It’s National Eczema week 16-24th September 2018. Did you know one in five children in the UK suffer from childhood eczema? That’s six children in every school classroom! My daughter developed childhood eczema from around 8 months old. She is now nearly 8. We’ve tried lots of different eczema remedies over the years, and I wanted to share what works (and what doesn’t!)
Here’s a photo of an eczema flare-up this summer – she had red, itchy, scaly skin all over her legs, arms, torso and face. It really bothers her and I wish there was something I could do to take it away. Sadly there’s no cure, so all we can do is try to manage the symptoms and prevent a flare-up.
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What is childhood eczema?
Eczema is part of a group of related health issues known as ‘atopy’. This family of conditions includes eczema, asthma and allergies – including food allergies, hayfever, pet allergies and so on. These tend to run in families. So if you have any of these conditions, chances are your kids will get at least one of them too. It’s very common for children to have all three of these atopic diseases together.
If your child suffers with childhood eczema, they will have red, dry itchy skin. Eczema is actually a lifelong condition. This means your child may appear to outgrow their eczema as they get older, but it is very likely that it will return in later life.
How is childhood eczema treated?
The medical treatment for childhood eczema is to moisturise at least twice a day using special creams or ointments that will not irritate the skin. You should also use emollients for washing and never use soaps or bubble bath. Your child’s doctor can prescribe eczema creams, ointments and emollients. To treat a flare up you will be prescribed a steroid cream such as hydrocortisone, but these are only used in short bursts when needed.
Self-help steps for childhood eczema
If your little one is suffering with childhood eczema there is plenty more that you can do to help them. Here are some of the tips and tricks we have learned that help my 7 year old with her eczema.
Know your triggers
There are many different triggers for eczema. You can actually help prevent an eczema flare up by avoiding the triggers that cause the inflammation in the skin. By trial and error you can learn what makes their eczema break out and avoid those things as much as possible. My daughter’s triggers are bubble bath and other detergents, sweets, heat and sweat.
Regular cool bathing
Some doctors will advise you to wash as little as possible if you have eczema, others will recommend daily washing. We’ve found daily washing using emollients works best. It washes away sweat which can cause flare-ups. Keeping the skin clean helps to prevent infections too. You must use lukewarm water as hot water can also trigger eczema. When the weather is really hot, playing in a paddling pool can really help, or going swimming regularly – just remember to apply moisturiser afterwards.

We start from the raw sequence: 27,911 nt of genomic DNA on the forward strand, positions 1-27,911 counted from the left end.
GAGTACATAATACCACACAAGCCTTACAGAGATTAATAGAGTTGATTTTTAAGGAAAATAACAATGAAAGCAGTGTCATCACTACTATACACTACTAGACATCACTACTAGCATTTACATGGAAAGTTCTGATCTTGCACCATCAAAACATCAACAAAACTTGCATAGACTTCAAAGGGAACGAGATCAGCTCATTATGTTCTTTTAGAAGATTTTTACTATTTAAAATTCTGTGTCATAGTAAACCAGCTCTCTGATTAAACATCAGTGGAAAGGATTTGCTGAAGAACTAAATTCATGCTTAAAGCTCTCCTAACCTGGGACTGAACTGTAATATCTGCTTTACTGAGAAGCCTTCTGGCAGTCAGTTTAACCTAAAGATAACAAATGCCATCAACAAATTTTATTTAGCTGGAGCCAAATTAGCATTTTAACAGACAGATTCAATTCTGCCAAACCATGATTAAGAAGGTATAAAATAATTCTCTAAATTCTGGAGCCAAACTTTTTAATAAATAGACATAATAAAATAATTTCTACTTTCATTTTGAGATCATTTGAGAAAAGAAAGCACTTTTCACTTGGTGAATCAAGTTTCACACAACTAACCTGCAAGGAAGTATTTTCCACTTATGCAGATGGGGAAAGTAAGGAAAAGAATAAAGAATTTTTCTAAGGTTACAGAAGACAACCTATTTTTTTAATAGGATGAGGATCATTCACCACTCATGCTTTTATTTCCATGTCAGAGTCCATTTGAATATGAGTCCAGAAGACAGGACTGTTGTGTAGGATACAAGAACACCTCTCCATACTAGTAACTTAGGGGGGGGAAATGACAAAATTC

Wet wrapping is a simple technique for soothing itchy red eczema. Cool, wet bandages are applied to moisturised skin, with dry bandages over the top. You can leave the bandages on for a couple of hours or overnight. A great technique to use if your child’s eczema flares up when the weather is hot as it cools the skin right down. These special bandages are tube shaped, so you put them on like a sleeve. We use the green one for arms and the blue one for legs. I recommend these two brands for price and speed of delivery with Amazon Prime.
Cotton clothing and bedding
Cotton is the best fabric for kids with childhood eczema to wear. It allows the skin to breathe and doesn’t irritate it. Look for 100% cotton and avoid synthetic fabrics. We buy:
- Bedding from Children’s Rooms
- School uniform from Marks and Spencer – if you are super organised organised and buy it in June or July they usually give good discounts!
- School uniform and especially tights from Eco Outfitters – get an exclusive 10% discount using code MAK18 at the checkout (valid until 31.12.18)
- Clothing from *Polarn Y Pyret (a bit pricey – I also look for this brand second hand on eBay!)
Firstly, for laundry you must use something suitable for sensitive skin. I swear by soap nuts – and for once this will actually save you money! A big bag of soap nuts costs around £14 and lasts for 300 washes. You put them in a little bag and pop them into the washing machine with the clothes. You don’t need to use any fabric softener with these. I also use Ecozone stain remover which works really well for most stains (I do use Vanish as backup!). To clean the rest of the house I prefer *Ecover products, which I have been using for years.
We always use Ultrasun Family Suncreen SPF30. It’s specially formulated for sensitive skin. You only need to apply it once a day, which is a huge bonus when you’re already applying eczema creams several times a day. You don’t really want to be on the beach rubbing sunscreen into eczema-prone skin with sandy hands! It is pricey but you use less because it’s a once a day formula. You can sometimes pick it up at a discount from TK Maxx so keep your eyes peeled!
What doesn’t work
We read the headlines. We try all the latest miracle cures. We’ve tried all these and they did nothing for my daughter’s eczema. That’s not to say it won’t for for your child though! Maybe we did it wrong?!
Every child is different so it can take time to work out what irritates your little one’s eczema and what can help to soothe it. Do you have any other self-help tips for eczema that I have missed? Share in the comments below.